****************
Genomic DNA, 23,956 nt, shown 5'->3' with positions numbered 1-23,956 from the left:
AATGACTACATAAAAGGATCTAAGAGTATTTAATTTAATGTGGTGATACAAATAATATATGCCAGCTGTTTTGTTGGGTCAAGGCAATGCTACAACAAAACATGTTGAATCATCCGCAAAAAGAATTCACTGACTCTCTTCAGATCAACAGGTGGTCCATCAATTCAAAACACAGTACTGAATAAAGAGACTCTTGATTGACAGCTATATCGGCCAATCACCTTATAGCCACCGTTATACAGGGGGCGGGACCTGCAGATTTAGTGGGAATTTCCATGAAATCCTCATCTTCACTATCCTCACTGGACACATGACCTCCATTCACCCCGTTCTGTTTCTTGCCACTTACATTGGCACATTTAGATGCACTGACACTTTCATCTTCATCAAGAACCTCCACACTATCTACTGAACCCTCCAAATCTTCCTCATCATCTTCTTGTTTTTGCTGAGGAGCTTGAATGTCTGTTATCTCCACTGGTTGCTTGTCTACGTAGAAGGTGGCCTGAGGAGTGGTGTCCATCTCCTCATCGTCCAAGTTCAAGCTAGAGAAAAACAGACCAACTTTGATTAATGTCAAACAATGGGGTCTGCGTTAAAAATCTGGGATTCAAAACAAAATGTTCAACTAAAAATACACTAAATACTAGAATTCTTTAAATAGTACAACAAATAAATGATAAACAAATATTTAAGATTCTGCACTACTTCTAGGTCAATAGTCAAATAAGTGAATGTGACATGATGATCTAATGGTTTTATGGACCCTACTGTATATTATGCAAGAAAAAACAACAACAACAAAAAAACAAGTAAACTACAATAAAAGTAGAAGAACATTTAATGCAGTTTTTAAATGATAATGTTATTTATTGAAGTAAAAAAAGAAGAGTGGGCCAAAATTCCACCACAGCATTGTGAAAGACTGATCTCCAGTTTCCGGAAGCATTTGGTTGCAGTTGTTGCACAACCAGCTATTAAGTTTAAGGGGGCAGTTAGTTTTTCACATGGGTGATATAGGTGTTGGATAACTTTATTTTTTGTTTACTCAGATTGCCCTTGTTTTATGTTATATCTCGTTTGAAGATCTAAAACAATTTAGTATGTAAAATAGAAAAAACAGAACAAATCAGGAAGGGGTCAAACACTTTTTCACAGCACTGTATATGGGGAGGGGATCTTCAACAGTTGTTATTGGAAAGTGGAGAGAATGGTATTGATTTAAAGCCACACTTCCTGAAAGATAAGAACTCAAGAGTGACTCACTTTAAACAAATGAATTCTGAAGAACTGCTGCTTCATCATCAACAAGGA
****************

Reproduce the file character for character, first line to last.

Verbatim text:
Genomic DNA, 23,956 nt, shown 5'->3' with positions numbered 1-23,956 from the left:
AATGACTACATAAAAGGATCTAAGAGTATTTAATTTAATGTGGTGATACAAATAATATATGCCAGCTGTTTTGTTGGGTCAAGGCAATGCTACAACAAAACATGTTGAATCATCCGCAAAAAGAATTCACTGACTCTCTTCAGATCAACAGGTGGTCCATCAATTCAAAACACAGTACTGAATAAAGAGACTCTTGATTGACAGCTATATCGGCCAATCACCTTATAGCCACCGTTATACAGGGGGCGGGACCTGCAGATTTAGTGGGAATTTCCATGAAATCCTCATCTTCACTATCCTCACTGGACACATGACCTCCATTCACCCCGTTCTGTTTCTTGCCACTTACATTGGCACATTTAGATGCACTGACACTTTCATCTTCATCAAGAACCTCCACACTATCTACTGAACCCTCCAAATCTTCCTCATCATCTTCTTGTTTTTGCTGAGGAGCTTGAATGTCTGTTATCTCCACTGGTTGCTTGTCTACGTAGAAGGTGGCCTGAGGAGTGGTGTCCATCTCCTCATCGTCCAAGTTCAAGCTAGAGAAAAACAGACCAACTTTGATTAATGTCAAACAATGGGGTCTGCGTTAAAAATCTGGGATTCAAAACAAAATGTTCAACTAAAAATACACTAAATACTAGAATTCTTTAAATAGTACAACAAATAAATGATAAACAAATATTTAAGATTCTGCACTACTTCTAGGTCAATAGTCAAATAAGTGAATGTGACATGATGATCTAATGGTTTTATGGACCCTACTGTATATTATGCAAGAAAAAACAACAACAACAAAAAAACAAGTAAACTACAATAAAAGTAGAAGAACATTTAATGCAGTTTTTAAATGATAATGTTATTTATTGAAGTAAAAAAAGAAGAGTGGGCCAAAATTCCACCACAGCATTGTGAAAGACTGATCTCCAGTTTCCGGAAGCATTTGGTTGCAGTTGTTGCACAACCAGCTATTAAGTTTAAGGGGGCAGTTAGTTTTTCACATGGGTGATATAGGTGTTGGATAACTTTATTTTTTGTTTACTCAGATTGCCCTTGTTTTATGTTATATCTCGTTTGAAGATCTAAAACAATTTAGTATGTAAAATAGAAAAAACAGAACAAATCAGGAAGGGGTCAAACACTTTTTCACAGCACTGTATATGGGGAGGGGATCTTCAACAGTTGTTATTGGAAAGTGGAGAGAATGGTATTGATTTAAAGCCACACTTCCTGAAAGATAAGAACTCAAGAGTGACTCACTTTAAACAAATGAATTCTGAAGAACTGCTGCTTCATCATCAACAAGGA